Those with substance use disorder found it challenging to continue with needed services during pandemic, reports say

Overdosing continues to become more of an issue in minority populations

ORLANDO, Fla. (Ivanhoe Newswire)– 120 people die each day from drug overdoses. But since the start of the pandemic, drug use and overdosing continues to become more of an issue in minority populations.

When the pandemic sent most people into isolation at home, it also sent many others out into the streets.

“More people are dying from substance abuse in this country than are dying by handguns,” Patrick Bordnick, PHD said.

Deaths among white people rose by 24% but overdose deaths in the black population jumped by 90%. Hispanic deaths increased by 115% and deaths among American Indian Alaska natives jumped by 169% studies show.

“When someone is exposed to their drug of choice, their craving increases and the wanting of the drug increases as well as their body reacting in a certain way,” Bordnick said.

Addiction Policy Forum reports that individuals with a substance use disorder found it challenging to continue needed services during the pandemic, from recovery support meetings, treatments, and naloxone services to reverse an overdose. But even with access to help becoming more available, addicts are still having issues breaking their bad habits.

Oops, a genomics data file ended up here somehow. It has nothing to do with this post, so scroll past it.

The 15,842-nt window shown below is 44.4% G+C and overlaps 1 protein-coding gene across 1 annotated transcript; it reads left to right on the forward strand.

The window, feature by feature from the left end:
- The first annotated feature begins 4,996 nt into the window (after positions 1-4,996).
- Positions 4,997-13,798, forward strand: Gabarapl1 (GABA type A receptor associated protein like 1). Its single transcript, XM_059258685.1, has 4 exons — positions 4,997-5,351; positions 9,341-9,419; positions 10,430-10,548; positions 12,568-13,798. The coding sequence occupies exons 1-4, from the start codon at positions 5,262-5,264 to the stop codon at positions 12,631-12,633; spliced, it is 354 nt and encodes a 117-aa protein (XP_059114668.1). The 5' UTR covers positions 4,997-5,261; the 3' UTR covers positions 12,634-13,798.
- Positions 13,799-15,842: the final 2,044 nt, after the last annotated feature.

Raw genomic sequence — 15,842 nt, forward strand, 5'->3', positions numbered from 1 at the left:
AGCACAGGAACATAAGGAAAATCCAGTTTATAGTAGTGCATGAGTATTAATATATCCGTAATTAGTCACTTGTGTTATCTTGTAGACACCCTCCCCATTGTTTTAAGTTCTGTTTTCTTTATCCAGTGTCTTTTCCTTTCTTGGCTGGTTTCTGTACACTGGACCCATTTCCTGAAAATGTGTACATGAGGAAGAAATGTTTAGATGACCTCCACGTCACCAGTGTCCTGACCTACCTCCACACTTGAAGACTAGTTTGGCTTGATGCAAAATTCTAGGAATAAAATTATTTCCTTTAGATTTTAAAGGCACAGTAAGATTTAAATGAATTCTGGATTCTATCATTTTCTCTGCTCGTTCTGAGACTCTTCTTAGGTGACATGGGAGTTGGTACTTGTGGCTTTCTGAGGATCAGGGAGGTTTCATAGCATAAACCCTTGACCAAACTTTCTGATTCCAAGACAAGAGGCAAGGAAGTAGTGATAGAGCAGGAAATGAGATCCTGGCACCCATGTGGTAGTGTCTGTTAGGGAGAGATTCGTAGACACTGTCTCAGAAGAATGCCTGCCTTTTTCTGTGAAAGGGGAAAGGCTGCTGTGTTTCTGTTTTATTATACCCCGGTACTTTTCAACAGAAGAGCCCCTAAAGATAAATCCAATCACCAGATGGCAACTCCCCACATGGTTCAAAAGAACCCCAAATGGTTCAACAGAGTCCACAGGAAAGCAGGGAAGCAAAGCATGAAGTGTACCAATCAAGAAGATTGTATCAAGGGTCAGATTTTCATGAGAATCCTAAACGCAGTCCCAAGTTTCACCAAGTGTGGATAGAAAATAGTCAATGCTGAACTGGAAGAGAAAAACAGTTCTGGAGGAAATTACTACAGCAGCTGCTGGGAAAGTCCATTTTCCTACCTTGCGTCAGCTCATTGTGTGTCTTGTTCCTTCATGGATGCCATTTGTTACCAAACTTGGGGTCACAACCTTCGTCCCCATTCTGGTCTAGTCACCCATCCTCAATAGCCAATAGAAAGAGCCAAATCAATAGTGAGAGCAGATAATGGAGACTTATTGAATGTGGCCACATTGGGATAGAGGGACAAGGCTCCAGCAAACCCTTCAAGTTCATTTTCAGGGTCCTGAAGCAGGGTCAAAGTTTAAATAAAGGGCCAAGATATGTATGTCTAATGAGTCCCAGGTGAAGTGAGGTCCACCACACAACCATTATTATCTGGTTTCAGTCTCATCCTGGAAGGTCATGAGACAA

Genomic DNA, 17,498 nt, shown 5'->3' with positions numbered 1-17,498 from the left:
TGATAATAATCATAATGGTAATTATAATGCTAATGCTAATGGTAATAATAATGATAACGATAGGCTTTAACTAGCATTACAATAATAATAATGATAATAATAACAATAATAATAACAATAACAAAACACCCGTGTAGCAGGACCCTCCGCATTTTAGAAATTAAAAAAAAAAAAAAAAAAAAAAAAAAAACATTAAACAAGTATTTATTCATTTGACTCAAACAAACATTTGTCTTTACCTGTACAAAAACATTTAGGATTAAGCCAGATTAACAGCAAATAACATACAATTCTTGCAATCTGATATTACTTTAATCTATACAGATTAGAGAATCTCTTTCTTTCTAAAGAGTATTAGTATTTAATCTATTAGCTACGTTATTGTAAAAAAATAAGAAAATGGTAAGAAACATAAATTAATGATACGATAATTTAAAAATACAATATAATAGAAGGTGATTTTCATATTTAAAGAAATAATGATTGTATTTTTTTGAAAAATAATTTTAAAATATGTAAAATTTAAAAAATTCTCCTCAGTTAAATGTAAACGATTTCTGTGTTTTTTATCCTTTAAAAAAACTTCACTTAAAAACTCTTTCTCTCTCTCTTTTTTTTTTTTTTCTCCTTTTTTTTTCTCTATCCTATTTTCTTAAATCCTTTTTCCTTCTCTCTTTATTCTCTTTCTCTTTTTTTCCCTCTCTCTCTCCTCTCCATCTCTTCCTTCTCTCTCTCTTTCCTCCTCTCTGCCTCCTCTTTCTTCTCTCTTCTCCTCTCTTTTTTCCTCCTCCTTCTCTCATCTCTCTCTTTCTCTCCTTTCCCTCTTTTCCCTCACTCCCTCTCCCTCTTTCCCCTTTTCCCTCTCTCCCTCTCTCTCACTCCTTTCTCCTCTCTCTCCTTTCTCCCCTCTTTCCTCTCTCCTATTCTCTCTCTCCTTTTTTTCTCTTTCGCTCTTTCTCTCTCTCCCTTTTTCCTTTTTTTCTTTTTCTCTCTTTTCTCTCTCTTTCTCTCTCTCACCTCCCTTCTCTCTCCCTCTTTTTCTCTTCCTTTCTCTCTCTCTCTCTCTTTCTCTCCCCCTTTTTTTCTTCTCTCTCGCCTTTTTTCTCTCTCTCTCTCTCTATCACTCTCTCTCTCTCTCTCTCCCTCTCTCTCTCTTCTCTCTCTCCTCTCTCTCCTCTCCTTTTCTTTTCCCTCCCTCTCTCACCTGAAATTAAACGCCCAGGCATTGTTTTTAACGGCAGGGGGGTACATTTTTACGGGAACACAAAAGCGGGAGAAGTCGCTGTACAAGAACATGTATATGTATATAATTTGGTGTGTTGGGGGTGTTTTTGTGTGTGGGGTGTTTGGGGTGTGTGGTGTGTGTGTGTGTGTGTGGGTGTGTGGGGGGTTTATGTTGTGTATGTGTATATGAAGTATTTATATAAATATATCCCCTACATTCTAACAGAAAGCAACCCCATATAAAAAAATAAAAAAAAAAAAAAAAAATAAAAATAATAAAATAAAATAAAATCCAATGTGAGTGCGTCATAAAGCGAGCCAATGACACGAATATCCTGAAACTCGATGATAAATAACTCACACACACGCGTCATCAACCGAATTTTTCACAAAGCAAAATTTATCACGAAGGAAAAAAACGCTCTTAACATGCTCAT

“We’re really asking someone to fundamentally change their lifestyle and who they are,” Bordnick said.

But that change may just save their life.

President Joe Biden has appointed Regina LaBelle, a veteran drug policy expert who served in the Obama administration, as deputy director of the office of national drug control policy or ONDCP.

Immediate efforts to curb overdose deaths will include a new focus on racial equity in drug policy and expanding access to medications used to treat opioid use disorder.